Is Advanced calculus absolutely necessary in order to succeed in PDE ?(adsbygoogle = window.adsbygoogle || []).push({});

The problem is that my school does not require me to take Adv Calculus since i am an applied math major , i am not even required to take a proof based course here's the link for the major ( http://w3.fiu.edu/math/html/urmath.htm ),

but i took intro to proofs anyways , i just finished it, the course included several proof methods, induction, strong induction, infinite sets, and then the first 2 chapters of Adv. Calculus, i covered : sequences , including cauchy sequences , and limits, using delta epsilon proofs.

after intro to proofs follows Adv. Calculus which begans with the 3rd chapter

Here is the description for MAP4401 ( PDE) http://w3.fiu.edu/math/html/ucourses.htm#MAP4401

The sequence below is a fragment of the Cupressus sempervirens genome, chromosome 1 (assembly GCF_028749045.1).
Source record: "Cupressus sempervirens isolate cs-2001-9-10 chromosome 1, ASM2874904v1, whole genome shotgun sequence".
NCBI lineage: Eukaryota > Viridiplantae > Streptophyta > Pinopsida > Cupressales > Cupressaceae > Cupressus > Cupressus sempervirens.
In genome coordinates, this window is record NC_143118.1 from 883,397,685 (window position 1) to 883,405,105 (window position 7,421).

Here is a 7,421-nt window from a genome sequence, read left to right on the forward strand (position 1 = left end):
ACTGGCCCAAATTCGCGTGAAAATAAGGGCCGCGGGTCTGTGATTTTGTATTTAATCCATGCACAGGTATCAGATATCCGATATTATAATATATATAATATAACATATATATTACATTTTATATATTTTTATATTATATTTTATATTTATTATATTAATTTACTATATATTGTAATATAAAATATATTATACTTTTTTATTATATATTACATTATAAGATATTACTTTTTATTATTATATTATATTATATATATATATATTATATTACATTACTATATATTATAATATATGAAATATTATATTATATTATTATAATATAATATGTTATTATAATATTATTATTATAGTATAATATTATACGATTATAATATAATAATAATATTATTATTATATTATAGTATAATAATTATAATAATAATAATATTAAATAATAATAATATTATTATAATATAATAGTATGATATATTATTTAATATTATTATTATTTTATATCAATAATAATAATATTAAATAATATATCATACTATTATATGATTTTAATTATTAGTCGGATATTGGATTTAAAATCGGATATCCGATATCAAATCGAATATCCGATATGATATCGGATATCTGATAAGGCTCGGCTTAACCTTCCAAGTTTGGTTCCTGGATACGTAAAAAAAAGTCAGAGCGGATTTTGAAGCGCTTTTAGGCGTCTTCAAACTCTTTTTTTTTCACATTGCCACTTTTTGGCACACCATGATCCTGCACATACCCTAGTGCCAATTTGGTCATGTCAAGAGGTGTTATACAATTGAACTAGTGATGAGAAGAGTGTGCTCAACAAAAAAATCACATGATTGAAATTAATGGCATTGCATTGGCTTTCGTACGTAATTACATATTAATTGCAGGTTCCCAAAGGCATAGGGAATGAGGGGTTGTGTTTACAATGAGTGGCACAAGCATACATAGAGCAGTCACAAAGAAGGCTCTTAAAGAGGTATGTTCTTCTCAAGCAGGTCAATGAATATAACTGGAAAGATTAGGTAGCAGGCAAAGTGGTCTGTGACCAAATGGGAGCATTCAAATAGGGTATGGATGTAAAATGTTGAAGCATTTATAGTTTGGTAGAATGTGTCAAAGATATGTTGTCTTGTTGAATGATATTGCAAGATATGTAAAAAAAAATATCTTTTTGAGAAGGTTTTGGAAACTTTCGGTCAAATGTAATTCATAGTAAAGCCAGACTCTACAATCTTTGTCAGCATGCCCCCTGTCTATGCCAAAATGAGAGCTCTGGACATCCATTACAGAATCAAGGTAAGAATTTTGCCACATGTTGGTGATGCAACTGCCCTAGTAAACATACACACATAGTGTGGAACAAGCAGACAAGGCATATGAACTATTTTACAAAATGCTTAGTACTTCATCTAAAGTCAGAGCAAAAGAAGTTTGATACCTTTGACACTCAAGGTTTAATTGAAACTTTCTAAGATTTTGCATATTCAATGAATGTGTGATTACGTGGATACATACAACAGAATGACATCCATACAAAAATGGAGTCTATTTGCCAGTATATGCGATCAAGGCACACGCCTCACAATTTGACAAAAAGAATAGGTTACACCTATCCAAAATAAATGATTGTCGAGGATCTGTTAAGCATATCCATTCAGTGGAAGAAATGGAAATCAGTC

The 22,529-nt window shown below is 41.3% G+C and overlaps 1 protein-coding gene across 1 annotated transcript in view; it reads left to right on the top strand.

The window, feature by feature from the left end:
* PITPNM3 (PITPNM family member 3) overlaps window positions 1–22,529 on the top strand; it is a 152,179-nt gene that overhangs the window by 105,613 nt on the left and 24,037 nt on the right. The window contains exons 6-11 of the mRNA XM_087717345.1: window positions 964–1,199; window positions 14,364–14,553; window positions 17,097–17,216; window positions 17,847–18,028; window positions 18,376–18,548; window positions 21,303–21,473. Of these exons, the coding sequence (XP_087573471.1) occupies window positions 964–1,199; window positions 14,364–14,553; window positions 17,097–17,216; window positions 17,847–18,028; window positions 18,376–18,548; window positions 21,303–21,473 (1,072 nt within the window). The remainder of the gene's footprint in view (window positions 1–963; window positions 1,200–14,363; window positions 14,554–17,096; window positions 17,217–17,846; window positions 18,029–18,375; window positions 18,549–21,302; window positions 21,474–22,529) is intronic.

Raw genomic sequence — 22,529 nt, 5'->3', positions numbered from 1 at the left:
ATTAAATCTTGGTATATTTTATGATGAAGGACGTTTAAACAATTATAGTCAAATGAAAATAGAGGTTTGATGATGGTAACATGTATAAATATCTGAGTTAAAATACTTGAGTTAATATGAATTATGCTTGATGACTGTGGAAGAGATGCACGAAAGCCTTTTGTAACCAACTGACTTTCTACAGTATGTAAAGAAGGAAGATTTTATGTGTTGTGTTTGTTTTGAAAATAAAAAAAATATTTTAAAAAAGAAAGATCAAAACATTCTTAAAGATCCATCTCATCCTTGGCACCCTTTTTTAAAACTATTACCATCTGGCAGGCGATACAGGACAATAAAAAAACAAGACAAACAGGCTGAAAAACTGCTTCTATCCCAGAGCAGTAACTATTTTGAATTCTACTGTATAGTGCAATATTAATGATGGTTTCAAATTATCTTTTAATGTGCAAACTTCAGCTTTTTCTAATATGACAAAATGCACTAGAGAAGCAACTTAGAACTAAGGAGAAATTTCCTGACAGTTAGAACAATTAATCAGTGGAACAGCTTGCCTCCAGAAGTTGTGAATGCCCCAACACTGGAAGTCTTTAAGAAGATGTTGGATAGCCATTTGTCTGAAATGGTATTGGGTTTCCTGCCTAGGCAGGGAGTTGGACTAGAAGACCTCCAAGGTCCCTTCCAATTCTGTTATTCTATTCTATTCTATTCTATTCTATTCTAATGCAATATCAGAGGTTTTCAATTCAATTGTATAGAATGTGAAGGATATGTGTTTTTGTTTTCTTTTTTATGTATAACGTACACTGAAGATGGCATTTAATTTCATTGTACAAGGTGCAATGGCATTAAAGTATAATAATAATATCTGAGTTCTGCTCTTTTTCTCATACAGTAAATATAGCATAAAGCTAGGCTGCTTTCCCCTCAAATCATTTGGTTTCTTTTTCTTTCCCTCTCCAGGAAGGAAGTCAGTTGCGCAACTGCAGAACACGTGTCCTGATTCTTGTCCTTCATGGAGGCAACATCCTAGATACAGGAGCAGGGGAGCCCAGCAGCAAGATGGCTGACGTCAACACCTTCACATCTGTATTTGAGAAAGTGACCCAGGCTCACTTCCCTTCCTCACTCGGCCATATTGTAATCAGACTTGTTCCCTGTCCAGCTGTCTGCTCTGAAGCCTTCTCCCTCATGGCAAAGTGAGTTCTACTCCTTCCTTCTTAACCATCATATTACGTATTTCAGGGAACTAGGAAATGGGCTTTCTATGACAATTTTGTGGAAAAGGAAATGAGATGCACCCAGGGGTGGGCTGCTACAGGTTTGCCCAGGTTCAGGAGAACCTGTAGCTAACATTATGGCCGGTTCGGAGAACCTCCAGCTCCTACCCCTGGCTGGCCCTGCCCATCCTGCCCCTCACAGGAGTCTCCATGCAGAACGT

Do you guys think this is enough ?

You probably say , take analysis , but here is the problem

1) taking analysis would delay my graduation by 1 year( since this is only offered once a year

2) i am not required to take it , but another professor told me that " having a knowledge of advanced calculus would help " by that he meant the whole course in adv. calculus or the stuff i covered in my intro to proofs class

i would like to hear your thoughts

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# Analysis , then PDE ?

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